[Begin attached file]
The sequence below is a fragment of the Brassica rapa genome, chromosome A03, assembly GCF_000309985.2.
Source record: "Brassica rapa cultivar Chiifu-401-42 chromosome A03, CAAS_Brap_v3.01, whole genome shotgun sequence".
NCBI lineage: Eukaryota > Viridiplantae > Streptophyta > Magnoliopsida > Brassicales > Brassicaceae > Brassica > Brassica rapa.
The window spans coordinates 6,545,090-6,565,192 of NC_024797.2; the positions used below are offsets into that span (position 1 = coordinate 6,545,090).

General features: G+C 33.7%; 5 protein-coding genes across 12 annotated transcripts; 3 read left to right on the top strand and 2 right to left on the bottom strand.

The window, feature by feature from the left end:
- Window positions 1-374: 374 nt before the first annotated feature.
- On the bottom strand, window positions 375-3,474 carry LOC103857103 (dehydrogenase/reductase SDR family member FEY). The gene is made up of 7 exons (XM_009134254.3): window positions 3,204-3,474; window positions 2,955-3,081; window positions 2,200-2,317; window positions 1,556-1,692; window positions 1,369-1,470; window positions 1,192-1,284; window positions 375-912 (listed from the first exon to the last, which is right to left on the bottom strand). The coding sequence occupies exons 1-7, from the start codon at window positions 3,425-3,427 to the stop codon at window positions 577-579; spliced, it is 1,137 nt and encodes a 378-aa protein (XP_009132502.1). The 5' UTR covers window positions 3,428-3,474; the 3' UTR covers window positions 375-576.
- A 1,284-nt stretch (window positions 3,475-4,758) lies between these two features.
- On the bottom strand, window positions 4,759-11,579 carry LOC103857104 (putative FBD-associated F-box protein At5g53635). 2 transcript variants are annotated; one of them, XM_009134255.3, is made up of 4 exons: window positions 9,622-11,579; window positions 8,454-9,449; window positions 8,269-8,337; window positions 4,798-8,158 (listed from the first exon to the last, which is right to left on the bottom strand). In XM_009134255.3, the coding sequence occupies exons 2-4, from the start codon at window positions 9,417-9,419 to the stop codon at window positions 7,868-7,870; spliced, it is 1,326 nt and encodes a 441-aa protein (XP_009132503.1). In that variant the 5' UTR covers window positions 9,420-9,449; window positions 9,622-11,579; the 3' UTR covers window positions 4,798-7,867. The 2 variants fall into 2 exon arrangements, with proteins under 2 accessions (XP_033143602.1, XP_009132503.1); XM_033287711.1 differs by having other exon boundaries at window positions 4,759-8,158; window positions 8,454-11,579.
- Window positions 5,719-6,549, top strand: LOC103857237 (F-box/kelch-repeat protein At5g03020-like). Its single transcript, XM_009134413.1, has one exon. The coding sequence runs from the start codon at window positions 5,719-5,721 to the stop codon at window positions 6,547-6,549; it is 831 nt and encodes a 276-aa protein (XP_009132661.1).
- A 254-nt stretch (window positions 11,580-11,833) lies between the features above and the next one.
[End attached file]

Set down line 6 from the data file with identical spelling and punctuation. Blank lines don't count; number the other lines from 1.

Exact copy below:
The window, feature by feature from the left end: